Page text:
I saw a similar problem with a front light the other night. There was a bright front light completely obscured by a loaded front basket. We were heading in opposite directions and until I was abreast of the other rider, I saw NO light at all.

Think your light situation through folks, and perhaps ask someone if it’s visible.

One other thing. A rear light with dead batteries does NOT function as a reflector.

Laura
Guest
Laura

We saw gorgeous nighttime wheel setup while we were walking the dog last night. Both wheels glittered a very bright red, green and blue, from tire to hub, as the rider crossed the intersection in front of us. Even the dog was jealous!

Steve B.
Guest

One of the major side effects of leaves in the Fall is that they narrow our bikeways. Staying out of wet leaves is a safe move, but we’re now ‘inconveniencing’ drivers even more.

I’ve noticed tensions on already narrow streets like NE 20th/21st and 28th have increased.

Ryan
Guest
Ryan

The City of Milwaukie has a leaf collection program for its residents…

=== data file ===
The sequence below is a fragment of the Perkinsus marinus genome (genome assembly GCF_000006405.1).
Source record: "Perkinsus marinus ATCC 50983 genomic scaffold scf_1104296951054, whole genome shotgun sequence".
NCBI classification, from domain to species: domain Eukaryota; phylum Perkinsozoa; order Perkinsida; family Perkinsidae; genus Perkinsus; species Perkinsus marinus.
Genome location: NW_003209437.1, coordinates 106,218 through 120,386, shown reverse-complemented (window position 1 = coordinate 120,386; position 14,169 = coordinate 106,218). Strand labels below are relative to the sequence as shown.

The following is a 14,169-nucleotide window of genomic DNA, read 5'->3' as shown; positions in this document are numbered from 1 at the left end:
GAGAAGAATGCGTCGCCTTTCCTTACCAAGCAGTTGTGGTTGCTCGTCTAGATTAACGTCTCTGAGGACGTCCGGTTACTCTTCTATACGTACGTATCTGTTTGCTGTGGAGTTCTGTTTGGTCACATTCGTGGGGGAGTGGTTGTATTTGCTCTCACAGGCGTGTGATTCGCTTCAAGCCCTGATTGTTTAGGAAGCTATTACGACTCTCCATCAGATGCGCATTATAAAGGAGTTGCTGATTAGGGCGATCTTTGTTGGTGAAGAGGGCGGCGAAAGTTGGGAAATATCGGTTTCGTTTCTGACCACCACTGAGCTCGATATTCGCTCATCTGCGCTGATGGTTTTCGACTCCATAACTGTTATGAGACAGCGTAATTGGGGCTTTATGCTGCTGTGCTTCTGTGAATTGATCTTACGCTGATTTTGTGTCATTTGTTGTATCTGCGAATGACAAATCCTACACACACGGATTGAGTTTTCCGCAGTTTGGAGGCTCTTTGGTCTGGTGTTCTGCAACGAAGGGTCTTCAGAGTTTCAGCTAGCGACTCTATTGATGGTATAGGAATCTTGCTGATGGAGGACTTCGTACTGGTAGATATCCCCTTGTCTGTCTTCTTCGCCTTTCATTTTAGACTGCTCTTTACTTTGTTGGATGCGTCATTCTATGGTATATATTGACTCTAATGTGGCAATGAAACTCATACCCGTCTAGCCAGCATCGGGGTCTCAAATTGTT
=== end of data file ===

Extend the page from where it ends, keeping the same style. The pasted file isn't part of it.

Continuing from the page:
http://www.ci.milwaukie.or.us/departments/pubworks/storm/leafdrop.html

The downside is that folks have to haul the leaves to the drop site. Still, it is at least an option you can tell people about to get them to remove the leaf piles!

Toby
Guest
Toby

Every season is the season to get lit, if it’s dark. It never fails to amaze me how many people out there ride around at night without any lights.

SilkySlim
Guest

Rails rails rails! Approach at ninety degrees, nothing more nothing less. Those things are worse than ice in the rain.

brian
Guest
brian

Already had my first wet-leaf induced fall of the season and have three nice scrapes to show for it. I think I’ll be taking turns a bit more upright from now on.

StevenA
Guest
StevenA

I slid and fell at the innocuously-seeming lightly-leaf-covered corner of NE Tillamook & 18th. (Gratifying number of concerned non-bikers came to check.) Be careful out there (he tells himself)!

El Biciclero
Guest
El Biciclero

“Rails rails rails! Approach at ninety degrees, nothing more nothing less. Those things are worse than ice in the rain.”